|Born||October 2, 1949|
Bronx, New York
|Coaching career (HC unless noted)|
|Head coaching record|
|Tournaments||9–10 (NCAA Division I)|
|Accomplishments and honors|
| NCAA Regional—Final Four (2006)|
MAC regular season (1997)
4 CAA regular season (1999, 2000, 2006, 2011)
3 CAA Tournament (1999, 2001, 2008)
ACC regular season (2013)
ACC Tournament (2013)
| Clair Bee Coach of the Year Award (2006)|
Adolph Rupp Cup (2013)
AP College Coach of the Year (2013)
Henry Iba Award (2013)
Naismith College Coach of the Year (2013)
MAC Coach of the Year (1997)
2× CAA Coach of the Year (1999, 2011)
2× ACC Coach of the Year (2013, 2016)
James Joseph Larrañaga ( // LAIR-ə-NAY-gə; born October 2, 1949) is an American college basketball coach and the head men's basketball coach of the University of Miami, a position he has held since 2011. Previously, he served as the head men's basketball coach at American International College from 1977 to 1979, Bowling Green State University from 1986 to 1997, and George Mason University from 1997 to 2011, where he coached the Patriots to 13 consecutive winning seasons and became a media sensation during the Patriots' improbable run to the Final Four of the 2006 NCAA Division I Men's Basketball Tournament. Larrañaga won several national coach of the year awards in 2013 and has won over 600 games as a head coach.
Growing up in the Bronx, one of six children, Larrañaga attended Archbishop Molloy High School in Queens,where he starred on the basketball varsity under coach Jack Curran, graduating in 1967. He went on to play basketball at Providence College. He was the basketball team captain as a senior, 1970–71, leading Providence College to a 20–8 record and an NIT appearance. He graduated as the school's fifth all-time leading scorer with 1,258 points and was the team's top scorer as a sophomore and junior, being named New England's Division I Sophomore of the Year in 1969. (Larrañaga's time at Providence was recognized with his induction into the Providence College Hall of Fame in 1991.) He graduated from Providence in 1971 with an economics degree, and was selected in the sixth round of the 1971 NBA draft by the Detroit Pistons. He never sought an NBA career, opting instead to go into coaching.
Larrañaga's grandfather was born in Cuba of Basque parents, and was part of the Por Larrañaga cigar company in that country.He is also the father of NBA assistant coach Jay Larrañaga.
Immediately after graduating from Providence, Larrañaga took a job as an assistant to Terry Holland at Davidson College, also serving as the freshman team coach. In his five years under Holland, Davidson won three regular-season Southern Conference titles and reached the NIT once, and he also amassed a 47–12 record as freshman coach. In 1976, he moved to Belgium in order to serve as player-coach for a professional club, but only stayed there for one season.
He returned to the U.S. in 1977 for his first head coaching job at American International College, a Division II program which had losing records in the previous five years. In two years at AIC, his teams had a 28–25 record, including a win against Northeastern University, who was coached by Jim Calhoun at that time. In 1979, he was reunited with his former Davidson mentor Holland, who by now had become the head coach at the University of Virginia. Larrañaga became an assistant at a program that had begun to emerge as a power in the ACC, arriving at the same time as highly touted freshman Ralph Sampson. In seven seasons at Virginia, Larrañaga was on the bench for an NIT title in 1980 and NCAA Final Four berths in 1981 and 1984.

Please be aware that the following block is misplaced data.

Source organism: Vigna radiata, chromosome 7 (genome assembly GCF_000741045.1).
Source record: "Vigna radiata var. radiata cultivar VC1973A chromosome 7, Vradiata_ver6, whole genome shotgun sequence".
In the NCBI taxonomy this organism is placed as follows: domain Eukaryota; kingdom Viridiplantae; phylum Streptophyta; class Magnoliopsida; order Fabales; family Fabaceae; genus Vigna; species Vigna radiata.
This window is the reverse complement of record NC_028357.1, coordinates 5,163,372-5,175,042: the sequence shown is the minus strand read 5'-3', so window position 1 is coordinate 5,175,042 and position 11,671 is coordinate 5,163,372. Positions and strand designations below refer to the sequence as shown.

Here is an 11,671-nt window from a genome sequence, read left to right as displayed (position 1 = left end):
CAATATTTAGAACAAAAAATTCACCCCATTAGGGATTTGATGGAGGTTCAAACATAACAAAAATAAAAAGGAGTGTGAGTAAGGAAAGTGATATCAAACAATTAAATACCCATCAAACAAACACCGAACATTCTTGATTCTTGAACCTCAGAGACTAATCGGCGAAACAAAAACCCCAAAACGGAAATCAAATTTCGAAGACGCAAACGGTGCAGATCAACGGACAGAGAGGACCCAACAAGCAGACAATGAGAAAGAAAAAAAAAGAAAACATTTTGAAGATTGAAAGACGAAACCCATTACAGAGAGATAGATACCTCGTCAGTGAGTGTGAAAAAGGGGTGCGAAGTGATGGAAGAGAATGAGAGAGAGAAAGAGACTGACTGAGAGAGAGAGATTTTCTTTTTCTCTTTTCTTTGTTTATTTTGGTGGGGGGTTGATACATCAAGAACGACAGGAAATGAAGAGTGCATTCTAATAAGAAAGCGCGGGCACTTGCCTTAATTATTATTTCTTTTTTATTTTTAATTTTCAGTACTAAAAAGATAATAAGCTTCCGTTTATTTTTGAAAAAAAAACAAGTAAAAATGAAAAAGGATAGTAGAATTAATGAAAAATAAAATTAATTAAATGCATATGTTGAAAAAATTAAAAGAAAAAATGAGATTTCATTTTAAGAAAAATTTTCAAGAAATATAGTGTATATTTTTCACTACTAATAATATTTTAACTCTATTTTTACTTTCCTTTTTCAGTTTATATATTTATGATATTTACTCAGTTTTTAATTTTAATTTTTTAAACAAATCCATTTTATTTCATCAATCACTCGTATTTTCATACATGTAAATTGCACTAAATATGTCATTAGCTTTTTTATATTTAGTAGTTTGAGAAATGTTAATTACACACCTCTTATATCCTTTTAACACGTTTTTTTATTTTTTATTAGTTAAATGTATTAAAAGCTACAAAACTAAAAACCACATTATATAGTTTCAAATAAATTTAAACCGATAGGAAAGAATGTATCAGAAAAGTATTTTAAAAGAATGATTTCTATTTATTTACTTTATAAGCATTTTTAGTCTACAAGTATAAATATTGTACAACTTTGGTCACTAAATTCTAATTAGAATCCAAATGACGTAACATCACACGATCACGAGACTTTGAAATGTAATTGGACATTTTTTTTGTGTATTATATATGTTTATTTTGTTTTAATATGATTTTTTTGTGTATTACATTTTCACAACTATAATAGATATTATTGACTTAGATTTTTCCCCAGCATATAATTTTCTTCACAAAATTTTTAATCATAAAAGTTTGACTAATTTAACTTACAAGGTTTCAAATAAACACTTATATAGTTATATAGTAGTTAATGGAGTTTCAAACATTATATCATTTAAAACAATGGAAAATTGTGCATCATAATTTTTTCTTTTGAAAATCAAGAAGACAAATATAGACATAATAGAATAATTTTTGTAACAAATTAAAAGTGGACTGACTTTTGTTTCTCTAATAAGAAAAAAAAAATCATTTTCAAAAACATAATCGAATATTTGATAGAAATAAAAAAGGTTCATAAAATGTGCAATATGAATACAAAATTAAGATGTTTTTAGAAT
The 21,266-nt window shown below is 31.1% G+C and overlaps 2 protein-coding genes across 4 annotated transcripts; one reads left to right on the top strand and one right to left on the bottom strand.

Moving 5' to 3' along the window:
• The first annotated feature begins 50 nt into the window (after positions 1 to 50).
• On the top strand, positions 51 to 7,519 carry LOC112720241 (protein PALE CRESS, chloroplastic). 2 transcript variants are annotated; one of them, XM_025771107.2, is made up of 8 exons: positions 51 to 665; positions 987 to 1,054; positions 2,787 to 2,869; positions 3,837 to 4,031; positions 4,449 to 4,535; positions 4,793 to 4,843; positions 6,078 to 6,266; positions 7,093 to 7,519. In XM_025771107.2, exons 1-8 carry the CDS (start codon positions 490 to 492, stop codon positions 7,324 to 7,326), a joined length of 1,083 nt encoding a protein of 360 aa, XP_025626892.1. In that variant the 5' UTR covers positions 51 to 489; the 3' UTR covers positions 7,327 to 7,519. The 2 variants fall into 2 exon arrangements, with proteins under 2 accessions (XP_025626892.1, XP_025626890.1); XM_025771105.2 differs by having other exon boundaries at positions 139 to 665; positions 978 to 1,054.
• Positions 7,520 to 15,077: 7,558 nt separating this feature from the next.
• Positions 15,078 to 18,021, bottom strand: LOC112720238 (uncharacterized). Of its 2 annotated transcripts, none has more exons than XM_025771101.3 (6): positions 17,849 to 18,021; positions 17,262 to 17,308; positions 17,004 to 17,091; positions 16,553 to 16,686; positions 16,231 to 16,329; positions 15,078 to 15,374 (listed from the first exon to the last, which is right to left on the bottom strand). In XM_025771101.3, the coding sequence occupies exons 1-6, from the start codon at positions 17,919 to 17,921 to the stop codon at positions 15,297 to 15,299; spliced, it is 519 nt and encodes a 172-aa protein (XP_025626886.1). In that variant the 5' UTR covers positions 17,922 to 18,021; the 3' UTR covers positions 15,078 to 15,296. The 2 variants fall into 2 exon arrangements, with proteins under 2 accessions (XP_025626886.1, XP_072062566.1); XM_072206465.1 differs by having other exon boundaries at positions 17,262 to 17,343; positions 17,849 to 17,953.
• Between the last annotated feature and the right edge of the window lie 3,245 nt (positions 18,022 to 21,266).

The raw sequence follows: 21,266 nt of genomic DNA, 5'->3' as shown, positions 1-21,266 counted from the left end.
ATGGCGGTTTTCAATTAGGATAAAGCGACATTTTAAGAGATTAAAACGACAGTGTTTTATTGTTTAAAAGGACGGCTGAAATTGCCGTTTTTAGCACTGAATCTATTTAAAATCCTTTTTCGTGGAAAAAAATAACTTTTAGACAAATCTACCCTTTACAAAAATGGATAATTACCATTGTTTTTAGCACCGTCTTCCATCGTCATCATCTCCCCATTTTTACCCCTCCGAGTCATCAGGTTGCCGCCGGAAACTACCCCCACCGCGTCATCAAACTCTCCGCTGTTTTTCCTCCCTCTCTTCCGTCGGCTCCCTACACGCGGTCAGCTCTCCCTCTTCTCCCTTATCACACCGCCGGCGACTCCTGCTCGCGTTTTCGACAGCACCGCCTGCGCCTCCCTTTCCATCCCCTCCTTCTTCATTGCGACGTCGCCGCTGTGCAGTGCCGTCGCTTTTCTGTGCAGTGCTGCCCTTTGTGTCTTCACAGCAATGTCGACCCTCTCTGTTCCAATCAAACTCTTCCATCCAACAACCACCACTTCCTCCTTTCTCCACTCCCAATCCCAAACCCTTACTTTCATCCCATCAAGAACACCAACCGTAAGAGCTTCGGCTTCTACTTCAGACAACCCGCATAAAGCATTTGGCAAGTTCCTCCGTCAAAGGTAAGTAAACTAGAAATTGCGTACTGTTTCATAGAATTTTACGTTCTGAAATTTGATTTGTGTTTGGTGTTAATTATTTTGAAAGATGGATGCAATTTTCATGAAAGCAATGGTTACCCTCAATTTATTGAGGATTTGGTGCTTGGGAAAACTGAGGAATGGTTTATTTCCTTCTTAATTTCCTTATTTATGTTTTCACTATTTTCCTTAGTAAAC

In 1986, Larrañaga left Virginia for the head coaching job at Bowling Green State University. In his first season there, the Falcons improved by eight games over the 1985–86 season, finishing 15–14. He went on to record a 170–144 record in 11 years there, and was only the second coach in Bowling Green history to take the Falcons to postseason play in consecutive years (the 1990 and 1991 editions of the NIT). During his tenure at Bowling Green the Falcons defeated the perennial national powers Kentucky, Michigan State (twice), Ohio State, Penn State and Purdue. In his final season at Bowling Green (1996–97), he led the Falcons to a regular-season co-championship in the Mid-American Conference and another NIT berth, and was also named the conference's Coach of the Year. He is still the second-winningest coach in school history (behind only Hall of Famer Harold Anderson), as well as one of the winningest coaches in the Mid-American Conference. One notable NBA player who played for Larrañaga was guard Antonio Daniels,who was selected fourth overall in the 1997 draft.
Larrañaga arrived at George Mason in 1997. His first team only went 9–18, but signs of improvement were present. In the 1998–99 season, the Patriots went 19–11, won the school's first Colonial Athletic Association regular-season title in history, and won the conference tournament to advance to the NCAA tournament. The Patriots would again go to the NCAA tournament in 2001 and two NITs in 2002 and 2004. The 2004 team was notable as Mason's first 20-win team in 14 years, and also won consecutive postseason games for the first time in school history.
The 2004–05 team, with three junior starters but dominated by freshmen and sophomores, went 16–13. However, these players would prove themselves the following season.
The Patriots entered the 2005–06 season as a strong contender for the CAA title. They entered the conference tournament 22–6, finishing in a tie for the regular-season title with UNC Wilmington. Near the end of the regular season, they were briefly ranked in the Top 25 in the ESPN/USA Today poll, the school's first ranking ever, and were on the brink of making it to the Associated Press poll. They also narrowly lost to Wake Forest and Mississippi State, and survived a tough match at Wichita State in the ESPN-sponsored BracketBusters event.